A fight is building over who will run the casino Lincoln’s horse racing track, authorized by voters.
Big Red Keno claims to have a written operating agreement demonstrating its authority to conduct any increased gambling there.
Big Red Keno cites a contract with Omaha Exposition Racing Inc. and the Lincoln Race Course from 2013 in a complaint filed in Lancaster County District Court last week.
Part of the contract said:
If additional gambling activities are legalized in the future, and you wish to offer those activities at the premises, we agree to use our best efforts to make those activities available to you on mutually agreed terms.
And in view of our significant capital investment… you agree not to permit anyone other than us to offer, supply, or install gambling activities under any circumstances before the scheduled expiration date of the agreement.
The deal, according to Big Red Keno, is valid until 2033. However, the Winnebago Tribe’s Ho-Chunk Inc. and the Nebraska Horsemen’s Benevolent and Protective Association revealed plans in March to develop a 220$million hotel, casino, and event center on the Lincoln site. The horsemen’s group owns the area.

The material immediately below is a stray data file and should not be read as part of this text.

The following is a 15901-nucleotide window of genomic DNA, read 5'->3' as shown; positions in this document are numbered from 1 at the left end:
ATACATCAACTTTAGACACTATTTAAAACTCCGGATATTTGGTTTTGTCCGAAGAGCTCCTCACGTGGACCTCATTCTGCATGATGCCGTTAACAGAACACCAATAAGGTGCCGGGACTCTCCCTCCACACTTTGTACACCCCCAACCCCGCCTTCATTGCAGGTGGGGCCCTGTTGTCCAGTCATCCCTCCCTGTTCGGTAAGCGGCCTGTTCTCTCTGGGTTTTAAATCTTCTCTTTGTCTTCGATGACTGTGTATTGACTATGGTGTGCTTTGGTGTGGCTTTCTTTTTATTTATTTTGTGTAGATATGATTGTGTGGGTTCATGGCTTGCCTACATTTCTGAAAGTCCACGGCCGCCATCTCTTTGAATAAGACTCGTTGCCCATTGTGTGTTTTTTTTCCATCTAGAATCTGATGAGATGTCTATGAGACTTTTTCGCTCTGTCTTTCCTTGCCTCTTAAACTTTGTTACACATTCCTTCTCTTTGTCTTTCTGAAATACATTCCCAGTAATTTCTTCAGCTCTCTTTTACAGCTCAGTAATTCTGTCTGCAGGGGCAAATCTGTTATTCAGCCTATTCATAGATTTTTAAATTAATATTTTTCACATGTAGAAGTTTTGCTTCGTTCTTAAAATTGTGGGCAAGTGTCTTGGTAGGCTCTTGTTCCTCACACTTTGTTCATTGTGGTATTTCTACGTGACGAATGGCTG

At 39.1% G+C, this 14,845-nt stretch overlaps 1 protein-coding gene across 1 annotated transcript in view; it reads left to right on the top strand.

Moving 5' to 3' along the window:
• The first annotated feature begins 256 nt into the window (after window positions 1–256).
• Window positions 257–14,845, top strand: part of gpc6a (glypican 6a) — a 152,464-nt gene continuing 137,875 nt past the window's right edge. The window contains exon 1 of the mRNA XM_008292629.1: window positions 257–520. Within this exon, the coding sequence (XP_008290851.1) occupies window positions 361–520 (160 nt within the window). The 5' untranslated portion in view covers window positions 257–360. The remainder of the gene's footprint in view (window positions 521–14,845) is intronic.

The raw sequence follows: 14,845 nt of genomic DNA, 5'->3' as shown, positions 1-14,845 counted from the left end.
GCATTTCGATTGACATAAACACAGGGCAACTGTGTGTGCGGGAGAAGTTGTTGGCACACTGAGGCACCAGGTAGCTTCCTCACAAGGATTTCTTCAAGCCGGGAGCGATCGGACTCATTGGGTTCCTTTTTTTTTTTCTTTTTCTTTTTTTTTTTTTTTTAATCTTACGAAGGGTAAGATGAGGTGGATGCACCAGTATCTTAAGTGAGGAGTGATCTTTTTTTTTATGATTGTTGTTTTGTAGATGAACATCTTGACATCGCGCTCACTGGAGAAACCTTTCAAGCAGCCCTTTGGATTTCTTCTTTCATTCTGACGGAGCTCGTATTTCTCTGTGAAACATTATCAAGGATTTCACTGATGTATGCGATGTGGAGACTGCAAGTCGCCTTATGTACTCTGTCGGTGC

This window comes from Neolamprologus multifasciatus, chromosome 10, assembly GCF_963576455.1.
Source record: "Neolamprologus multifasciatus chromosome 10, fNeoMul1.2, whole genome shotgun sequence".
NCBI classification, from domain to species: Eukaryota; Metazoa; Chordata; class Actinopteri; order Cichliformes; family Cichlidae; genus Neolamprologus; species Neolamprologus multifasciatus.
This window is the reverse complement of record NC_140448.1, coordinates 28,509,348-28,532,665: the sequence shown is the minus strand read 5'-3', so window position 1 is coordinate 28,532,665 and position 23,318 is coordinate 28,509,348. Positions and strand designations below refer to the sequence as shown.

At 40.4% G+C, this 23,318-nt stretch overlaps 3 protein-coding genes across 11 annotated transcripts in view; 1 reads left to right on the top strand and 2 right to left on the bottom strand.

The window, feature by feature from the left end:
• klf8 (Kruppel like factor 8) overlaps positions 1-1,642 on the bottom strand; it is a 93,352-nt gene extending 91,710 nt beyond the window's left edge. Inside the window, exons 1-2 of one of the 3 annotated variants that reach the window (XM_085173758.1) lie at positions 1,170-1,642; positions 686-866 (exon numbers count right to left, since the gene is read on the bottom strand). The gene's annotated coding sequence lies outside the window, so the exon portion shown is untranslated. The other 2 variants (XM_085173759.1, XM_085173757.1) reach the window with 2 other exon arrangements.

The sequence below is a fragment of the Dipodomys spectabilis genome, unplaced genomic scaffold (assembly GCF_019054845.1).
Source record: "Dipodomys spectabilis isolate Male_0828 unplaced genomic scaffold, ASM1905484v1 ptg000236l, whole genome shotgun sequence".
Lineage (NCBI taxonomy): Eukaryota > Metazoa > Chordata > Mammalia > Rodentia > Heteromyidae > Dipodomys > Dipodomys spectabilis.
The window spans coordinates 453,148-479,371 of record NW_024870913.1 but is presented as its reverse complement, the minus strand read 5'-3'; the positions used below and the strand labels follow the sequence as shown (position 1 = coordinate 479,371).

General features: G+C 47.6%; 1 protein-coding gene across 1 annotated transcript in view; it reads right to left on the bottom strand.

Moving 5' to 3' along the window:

Despite Big Red Keno’s efforts to discuss the matter with Lincoln’s racecourse, Lincoln racecourse refused to honor the contract and has proceeded to breach the contract by moving forward with services from another provider
said Big Red Keno’s attorney Stephan Mossman in a statement.
Big Red Keno is seeking the court to prohibit anybody other than Big Red Keno from offering, supplying, or installing gaming activities at the premises “under any circumstances” before 2033. It also seeks payment for any monetary damages.
Chris Jerram, an attorney for Omaha Exposition and racing, stated in a letter to Big Red Keno that the OER is not the one increasing gaming. It just rents the land and runs the races. The lease does not give OER sole possession of the land, and it expires in January 2024.
The new casino will be built, owned, and operated by Ho-Chunk.
Morgan is unconcerned that the legal action will cause them to change or postpone their plans.
The Benevolent and Protective Association of Nebraska Horsemen declined to comment on the case.